The process of aggregating packets to form a burst requires two additional arrays. An array U, having one entry per data stream, stores the permissible burst size per stream and an array H, also having one entry per data stream, stores the size of an incomplete burst for each data stream. The permissible size for a data stream may be determined according to different criteria; for example as a function of a flow rate allocated to the data stream. The data packets of a data stream may arrive at random and each packet is inserted in the data structure according to the process described above with reference to FIG. 10. When packets are aggregated to form a burst, only the entry of the packet-continuation indicator E corresponding to the address of the last block of the last packet of a burst is set equal to 1. The process of FIG. 10 is thus modified by adding the three steps 1140, 1146, and 1148, as indicated in FIG. 11. In step 1140, the actual size Ω of a received packet is added to the current actual cumulative size H(j) of a current incomplete burst. If the sum exceeds the permissible size U(j), the current incomplete burst is treated as a complete burst, and a new burst is formed by setting the size H(j) equal to the actual size of the new packet (step 1146). At this point, the continuation indicator of the last block of the burst already has a value of zero, being last set at step 1058. If the sum does not exceed the permissible size U(j), the new packet can be appended to the current incomplete burst. The continuation indicator of the last block of the burst is reset from 0 to 1 (E(χ)=1 in step 1148 and the current size of the burst is increased by the actual size Ω of the new packet.

FIG. 12 illustrates a packet-release process. When a request to release a packet belonging to stream j is received (step 1210), the address k of the first segment of the head packet of stream j is read from array X (step 1212). If there are no packets belonging to stream j, X(j) would have a null value φ and no packets are read (steps 1214 and 1216). If there is at least one packet belonging to stream j, the process continues to step 1220. The actual length of the packet, which includes the sum of all its constituent segments, is read from array B at entry k and entry B(k) is reset to zero (step 1220) for subsequent processes. At step 1230, the value of Index_2 which is the address of array A at which the last vacant data address has been written is increased by one (modulo K) and the index k is written in A(Index_2). At step 1240, a segment is read from the data buffer at address k, the current value of the continuation field E is retained in ε for further examination in step 1250. The continuation field E is then set to a ‘don't care’ value x, and the data address at which a subsequent segment of the packet is stored is determined from the link array L. When the last segment of a packet is read, the address of the first segment of the following packet, if any, is determined from operation k←L (k) of step 1240 and placed in X(j) as indicated in step 1260 if it is determined in step 1250 that the retained value ε is not equal to zero and, therefore, there is at least one more data segment to release. The process then continues to receive a new packet release request in step 1210. The index k in step 1260 would be equal to the null value φ if the data buffer contains no further packets belonging to stream j. If, in step 1250, ε is found to be zero, the process continues to step 1220.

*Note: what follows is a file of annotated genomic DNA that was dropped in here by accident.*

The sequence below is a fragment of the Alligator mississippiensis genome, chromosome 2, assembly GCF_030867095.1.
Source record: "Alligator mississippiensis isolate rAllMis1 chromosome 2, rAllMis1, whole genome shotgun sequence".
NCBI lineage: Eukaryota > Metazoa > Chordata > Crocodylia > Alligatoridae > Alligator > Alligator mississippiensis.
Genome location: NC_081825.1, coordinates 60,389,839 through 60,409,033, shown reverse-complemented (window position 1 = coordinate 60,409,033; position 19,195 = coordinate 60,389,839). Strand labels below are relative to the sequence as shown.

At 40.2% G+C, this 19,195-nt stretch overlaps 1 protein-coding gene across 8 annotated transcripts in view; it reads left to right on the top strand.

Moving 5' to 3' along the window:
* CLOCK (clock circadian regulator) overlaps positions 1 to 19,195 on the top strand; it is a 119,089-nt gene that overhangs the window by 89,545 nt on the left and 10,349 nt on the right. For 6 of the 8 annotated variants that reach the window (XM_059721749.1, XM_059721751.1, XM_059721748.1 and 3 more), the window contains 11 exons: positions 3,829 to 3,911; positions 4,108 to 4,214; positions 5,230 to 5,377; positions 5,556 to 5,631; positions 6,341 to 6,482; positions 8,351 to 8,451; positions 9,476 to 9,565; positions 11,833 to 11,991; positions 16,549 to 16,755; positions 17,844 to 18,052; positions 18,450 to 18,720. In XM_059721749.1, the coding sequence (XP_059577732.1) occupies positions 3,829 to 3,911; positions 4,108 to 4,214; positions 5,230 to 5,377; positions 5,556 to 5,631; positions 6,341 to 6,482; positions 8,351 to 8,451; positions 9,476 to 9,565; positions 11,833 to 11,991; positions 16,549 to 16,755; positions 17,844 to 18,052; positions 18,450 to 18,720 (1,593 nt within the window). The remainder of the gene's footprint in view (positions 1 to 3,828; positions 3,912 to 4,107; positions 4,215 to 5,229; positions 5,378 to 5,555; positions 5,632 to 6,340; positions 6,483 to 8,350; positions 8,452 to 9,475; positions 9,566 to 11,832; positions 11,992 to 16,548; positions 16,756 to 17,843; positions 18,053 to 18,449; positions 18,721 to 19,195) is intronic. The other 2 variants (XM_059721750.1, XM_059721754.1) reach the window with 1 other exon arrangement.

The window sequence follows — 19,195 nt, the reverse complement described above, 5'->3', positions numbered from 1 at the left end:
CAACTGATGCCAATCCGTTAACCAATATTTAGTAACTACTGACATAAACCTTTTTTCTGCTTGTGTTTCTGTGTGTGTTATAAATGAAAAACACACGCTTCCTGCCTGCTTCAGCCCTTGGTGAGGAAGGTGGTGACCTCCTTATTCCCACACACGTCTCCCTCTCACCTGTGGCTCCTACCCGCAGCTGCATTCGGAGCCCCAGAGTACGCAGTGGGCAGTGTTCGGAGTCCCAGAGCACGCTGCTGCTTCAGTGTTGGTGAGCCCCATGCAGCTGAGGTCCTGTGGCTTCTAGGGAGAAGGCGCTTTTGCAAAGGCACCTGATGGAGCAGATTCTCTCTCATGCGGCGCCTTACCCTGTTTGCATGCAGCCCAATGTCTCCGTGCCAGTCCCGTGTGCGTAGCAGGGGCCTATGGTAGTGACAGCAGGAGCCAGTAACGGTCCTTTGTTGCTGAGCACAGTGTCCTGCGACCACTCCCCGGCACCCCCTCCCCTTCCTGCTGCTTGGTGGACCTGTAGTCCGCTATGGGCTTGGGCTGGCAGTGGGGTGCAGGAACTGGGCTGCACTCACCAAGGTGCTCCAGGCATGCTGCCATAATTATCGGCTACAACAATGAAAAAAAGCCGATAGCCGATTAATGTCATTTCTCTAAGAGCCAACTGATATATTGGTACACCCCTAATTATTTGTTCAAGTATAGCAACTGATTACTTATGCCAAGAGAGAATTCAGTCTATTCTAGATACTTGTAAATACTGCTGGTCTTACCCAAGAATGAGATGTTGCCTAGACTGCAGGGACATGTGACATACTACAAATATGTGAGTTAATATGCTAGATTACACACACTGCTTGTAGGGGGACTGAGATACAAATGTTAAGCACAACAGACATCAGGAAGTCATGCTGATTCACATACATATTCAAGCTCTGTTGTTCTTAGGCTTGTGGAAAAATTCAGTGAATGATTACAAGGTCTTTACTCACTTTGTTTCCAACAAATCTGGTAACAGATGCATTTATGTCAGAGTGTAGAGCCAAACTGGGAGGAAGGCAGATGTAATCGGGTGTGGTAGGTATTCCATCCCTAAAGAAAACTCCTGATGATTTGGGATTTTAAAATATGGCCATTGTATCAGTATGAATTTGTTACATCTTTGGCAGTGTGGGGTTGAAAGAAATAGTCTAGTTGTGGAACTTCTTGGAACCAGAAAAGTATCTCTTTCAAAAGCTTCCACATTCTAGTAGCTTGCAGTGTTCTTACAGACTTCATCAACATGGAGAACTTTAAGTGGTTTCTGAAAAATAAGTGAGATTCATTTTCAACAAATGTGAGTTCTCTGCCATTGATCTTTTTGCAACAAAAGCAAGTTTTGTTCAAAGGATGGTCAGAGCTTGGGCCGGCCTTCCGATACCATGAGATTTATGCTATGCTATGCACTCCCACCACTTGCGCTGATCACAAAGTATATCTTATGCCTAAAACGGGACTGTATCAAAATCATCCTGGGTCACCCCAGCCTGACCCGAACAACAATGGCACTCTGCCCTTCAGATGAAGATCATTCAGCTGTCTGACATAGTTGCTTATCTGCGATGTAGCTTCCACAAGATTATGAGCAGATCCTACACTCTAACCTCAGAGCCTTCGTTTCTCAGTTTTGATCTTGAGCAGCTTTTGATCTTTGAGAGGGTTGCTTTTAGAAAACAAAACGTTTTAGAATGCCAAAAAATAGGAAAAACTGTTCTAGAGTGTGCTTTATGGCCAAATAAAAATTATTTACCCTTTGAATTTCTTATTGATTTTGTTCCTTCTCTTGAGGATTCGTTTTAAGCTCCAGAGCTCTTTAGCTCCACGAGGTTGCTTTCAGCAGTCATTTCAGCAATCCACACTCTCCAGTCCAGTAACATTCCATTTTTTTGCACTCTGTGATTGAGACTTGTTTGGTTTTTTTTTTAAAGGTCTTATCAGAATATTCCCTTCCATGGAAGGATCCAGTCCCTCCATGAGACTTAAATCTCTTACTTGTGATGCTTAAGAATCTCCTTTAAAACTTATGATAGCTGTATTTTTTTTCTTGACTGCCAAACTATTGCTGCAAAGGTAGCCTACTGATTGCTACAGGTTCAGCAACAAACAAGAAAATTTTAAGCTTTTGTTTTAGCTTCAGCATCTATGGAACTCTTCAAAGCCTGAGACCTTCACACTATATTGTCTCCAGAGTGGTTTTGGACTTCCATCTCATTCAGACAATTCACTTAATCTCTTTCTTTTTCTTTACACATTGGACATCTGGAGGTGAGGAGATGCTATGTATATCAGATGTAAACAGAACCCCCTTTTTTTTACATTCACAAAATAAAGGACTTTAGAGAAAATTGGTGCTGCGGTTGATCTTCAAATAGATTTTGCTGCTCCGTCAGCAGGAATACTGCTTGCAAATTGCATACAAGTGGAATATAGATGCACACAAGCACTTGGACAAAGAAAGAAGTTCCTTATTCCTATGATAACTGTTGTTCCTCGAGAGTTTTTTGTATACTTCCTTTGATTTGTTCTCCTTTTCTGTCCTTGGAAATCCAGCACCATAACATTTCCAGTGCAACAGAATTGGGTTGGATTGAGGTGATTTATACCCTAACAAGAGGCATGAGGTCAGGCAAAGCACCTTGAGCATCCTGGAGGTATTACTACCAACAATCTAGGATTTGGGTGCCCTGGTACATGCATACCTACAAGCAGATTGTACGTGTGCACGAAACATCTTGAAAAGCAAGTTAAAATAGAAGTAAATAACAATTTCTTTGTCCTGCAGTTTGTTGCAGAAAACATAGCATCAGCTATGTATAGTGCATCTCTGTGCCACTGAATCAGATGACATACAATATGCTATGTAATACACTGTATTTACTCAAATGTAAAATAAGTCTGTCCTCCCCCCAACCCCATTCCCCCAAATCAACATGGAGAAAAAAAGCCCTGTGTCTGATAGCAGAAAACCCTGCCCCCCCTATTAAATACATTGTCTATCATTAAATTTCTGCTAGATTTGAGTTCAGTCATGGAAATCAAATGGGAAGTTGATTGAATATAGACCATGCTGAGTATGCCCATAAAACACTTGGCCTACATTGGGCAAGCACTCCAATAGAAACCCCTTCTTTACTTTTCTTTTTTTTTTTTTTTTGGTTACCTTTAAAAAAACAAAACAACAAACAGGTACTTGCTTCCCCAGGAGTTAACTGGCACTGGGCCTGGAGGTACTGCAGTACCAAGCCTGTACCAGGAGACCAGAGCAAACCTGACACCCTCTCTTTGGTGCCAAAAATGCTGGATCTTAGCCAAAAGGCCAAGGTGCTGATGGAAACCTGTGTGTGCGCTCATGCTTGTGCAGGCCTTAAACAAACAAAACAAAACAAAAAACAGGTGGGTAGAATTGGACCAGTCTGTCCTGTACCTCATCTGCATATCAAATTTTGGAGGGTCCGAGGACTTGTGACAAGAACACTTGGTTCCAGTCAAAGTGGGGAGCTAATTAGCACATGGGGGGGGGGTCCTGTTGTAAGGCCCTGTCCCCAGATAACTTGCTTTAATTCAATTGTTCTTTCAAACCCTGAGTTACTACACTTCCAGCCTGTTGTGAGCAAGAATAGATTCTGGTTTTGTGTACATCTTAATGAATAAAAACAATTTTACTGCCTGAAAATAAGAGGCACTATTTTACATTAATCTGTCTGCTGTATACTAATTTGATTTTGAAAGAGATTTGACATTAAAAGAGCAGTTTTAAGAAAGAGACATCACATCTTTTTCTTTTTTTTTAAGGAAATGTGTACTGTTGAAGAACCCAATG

Burst-Size Constraints